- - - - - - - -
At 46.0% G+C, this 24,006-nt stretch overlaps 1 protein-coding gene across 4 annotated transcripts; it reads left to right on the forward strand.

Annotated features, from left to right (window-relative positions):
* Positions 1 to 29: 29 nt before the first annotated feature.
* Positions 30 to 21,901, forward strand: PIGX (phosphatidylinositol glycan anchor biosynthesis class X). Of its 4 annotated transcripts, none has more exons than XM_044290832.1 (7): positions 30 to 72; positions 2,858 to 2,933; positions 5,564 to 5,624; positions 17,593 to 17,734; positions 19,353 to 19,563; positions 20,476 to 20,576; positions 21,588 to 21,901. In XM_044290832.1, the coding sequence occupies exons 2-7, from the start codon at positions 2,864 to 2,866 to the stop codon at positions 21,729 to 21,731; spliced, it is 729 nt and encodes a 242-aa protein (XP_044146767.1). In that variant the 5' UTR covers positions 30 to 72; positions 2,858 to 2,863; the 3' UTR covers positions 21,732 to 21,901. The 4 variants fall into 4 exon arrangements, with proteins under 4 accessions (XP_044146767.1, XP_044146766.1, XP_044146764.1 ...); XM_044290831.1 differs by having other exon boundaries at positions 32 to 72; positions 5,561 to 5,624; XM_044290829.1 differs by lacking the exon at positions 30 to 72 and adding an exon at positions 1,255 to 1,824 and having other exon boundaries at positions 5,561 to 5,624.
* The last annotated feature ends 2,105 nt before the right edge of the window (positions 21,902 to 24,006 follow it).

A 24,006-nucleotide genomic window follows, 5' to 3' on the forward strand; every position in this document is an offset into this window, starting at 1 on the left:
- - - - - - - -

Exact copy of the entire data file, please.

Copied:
At 46.0% G+C, this 24,006-nt stretch overlaps 1 protein-coding gene across 4 annotated transcripts; it reads left to right on the forward strand.

Annotated features, from left to right (window-relative positions):
* Positions 1 to 29: 29 nt before the first annotated feature.
* Positions 30 to 21,901, forward strand: PIGX (phosphatidylinositol glycan anchor biosynthesis class X). Of its 4 annotated transcripts, none has more exons than XM_044290832.1 (7): positions 30 to 72; positions 2,858 to 2,933; positions 5,564 to 5,624; positions 17,593 to 17,734; positions 19,353 to 19,563; positions 20,476 to 20,576; positions 21,588 to 21,901. In XM_044290832.1, the coding sequence occupies exons 2-7, from the start codon at positions 2,864 to 2,866 to the stop codon at positions 21,729 to 21,731; spliced, it is 729 nt and encodes a 242-aa protein (XP_044146767.1). In that variant the 5' UTR covers positions 30 to 72; positions 2,858 to 2,863; the 3' UTR covers positions 21,732 to 21,901. The 4 variants fall into 4 exon arrangements, with proteins under 4 accessions (XP_044146767.1, XP_044146766.1, XP_044146764.1 ...); XM_044290831.1 differs by having other exon boundaries at positions 32 to 72; positions 5,561 to 5,624; XM_044290829.1 differs by lacking the exon at positions 30 to 72 and adding an exon at positions 1,255 to 1,824 and having other exon boundaries at positions 5,561 to 5,624.
* The last annotated feature ends 2,105 nt before the right edge of the window (positions 21,902 to 24,006 follow it).

A 24,006-nucleotide genomic window follows, 5' to 3' on the forward strand; every position in this document is an offset into this window, starting at 1 on the left: